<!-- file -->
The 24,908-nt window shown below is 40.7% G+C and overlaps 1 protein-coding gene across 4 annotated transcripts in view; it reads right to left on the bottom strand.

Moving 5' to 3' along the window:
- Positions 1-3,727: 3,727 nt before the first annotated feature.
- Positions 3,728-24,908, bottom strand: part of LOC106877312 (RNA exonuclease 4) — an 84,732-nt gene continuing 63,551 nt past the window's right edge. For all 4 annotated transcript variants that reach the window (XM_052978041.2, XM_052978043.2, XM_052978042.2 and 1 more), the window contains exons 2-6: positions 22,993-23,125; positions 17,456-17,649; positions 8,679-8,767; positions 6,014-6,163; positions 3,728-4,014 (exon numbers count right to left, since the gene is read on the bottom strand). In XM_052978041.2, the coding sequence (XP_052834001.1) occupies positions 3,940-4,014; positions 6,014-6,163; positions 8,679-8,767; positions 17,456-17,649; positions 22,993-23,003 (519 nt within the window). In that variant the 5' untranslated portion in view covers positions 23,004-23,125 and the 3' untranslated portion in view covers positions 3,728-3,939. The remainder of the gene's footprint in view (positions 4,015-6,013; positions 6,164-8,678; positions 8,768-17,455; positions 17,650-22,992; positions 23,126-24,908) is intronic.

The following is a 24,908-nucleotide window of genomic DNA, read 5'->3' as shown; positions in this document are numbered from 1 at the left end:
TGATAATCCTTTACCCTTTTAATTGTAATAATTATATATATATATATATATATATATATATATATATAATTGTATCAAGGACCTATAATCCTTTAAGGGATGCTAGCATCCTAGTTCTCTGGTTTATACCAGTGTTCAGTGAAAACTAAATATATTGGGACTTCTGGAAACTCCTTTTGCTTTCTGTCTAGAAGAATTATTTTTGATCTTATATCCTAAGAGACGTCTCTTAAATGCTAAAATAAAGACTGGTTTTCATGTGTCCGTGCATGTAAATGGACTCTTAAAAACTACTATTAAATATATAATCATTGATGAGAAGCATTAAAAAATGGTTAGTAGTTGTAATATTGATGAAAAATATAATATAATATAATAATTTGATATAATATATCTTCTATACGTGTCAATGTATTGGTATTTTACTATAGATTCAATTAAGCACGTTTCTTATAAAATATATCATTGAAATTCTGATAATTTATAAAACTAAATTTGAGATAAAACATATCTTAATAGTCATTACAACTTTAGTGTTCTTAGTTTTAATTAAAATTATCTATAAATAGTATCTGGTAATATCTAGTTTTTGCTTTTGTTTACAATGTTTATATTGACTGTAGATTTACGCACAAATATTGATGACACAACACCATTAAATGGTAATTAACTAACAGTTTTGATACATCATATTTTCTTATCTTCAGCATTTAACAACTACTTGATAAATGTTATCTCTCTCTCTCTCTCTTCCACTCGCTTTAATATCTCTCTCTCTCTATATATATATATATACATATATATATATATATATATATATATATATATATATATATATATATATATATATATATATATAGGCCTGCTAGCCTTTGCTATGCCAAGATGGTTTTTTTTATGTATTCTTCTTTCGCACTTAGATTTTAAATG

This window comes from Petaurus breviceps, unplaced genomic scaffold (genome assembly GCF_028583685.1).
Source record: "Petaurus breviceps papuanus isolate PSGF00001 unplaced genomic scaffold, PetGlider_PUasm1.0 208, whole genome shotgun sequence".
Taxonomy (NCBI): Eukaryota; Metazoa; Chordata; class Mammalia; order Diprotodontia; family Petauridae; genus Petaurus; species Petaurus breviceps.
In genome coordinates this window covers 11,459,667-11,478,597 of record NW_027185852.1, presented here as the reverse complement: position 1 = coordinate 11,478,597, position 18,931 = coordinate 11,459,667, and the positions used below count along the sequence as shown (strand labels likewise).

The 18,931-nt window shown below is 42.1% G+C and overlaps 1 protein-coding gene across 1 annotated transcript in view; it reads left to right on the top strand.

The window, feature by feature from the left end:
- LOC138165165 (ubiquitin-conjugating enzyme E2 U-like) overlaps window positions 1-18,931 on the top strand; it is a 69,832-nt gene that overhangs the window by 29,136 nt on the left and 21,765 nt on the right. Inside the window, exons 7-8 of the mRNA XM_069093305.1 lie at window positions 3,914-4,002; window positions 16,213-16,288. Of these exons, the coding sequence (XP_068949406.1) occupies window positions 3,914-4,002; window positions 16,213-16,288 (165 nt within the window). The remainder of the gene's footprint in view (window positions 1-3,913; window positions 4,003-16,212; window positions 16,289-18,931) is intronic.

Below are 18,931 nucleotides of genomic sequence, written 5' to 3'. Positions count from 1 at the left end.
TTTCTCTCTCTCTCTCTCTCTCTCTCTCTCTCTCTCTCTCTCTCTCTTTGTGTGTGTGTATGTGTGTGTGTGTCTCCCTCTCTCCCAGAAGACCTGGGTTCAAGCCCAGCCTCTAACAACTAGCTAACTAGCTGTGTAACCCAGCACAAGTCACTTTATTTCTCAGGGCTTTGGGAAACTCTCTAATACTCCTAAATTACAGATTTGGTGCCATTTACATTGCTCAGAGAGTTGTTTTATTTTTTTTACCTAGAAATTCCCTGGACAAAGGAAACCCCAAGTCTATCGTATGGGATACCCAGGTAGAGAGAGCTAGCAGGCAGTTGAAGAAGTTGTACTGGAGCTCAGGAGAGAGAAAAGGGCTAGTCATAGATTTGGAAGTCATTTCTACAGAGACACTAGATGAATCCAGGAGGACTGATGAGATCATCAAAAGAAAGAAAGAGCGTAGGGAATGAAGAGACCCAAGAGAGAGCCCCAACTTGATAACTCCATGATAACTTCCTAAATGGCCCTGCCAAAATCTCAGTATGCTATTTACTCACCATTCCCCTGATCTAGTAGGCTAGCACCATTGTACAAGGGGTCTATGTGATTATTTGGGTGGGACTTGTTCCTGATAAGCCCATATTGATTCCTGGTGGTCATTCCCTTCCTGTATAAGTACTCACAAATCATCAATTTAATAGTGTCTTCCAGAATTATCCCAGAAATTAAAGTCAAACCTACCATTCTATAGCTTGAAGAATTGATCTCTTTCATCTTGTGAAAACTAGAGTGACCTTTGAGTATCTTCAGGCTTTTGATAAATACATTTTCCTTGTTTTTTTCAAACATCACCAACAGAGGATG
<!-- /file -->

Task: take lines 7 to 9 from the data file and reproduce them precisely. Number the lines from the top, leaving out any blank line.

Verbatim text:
This window comes from Petaurus breviceps, unplaced genomic scaffold (genome assembly GCF_028583685.1).
Source record: "Petaurus breviceps papuanus isolate PSGF00001 unplaced genomic scaffold, PetGlider_PUasm1.0 208, whole genome shotgun sequence".
Taxonomy (NCBI): Eukaryota; Metazoa; Chordata; class Mammalia; order Diprotodontia; family Petauridae; genus Petaurus; species Petaurus breviceps.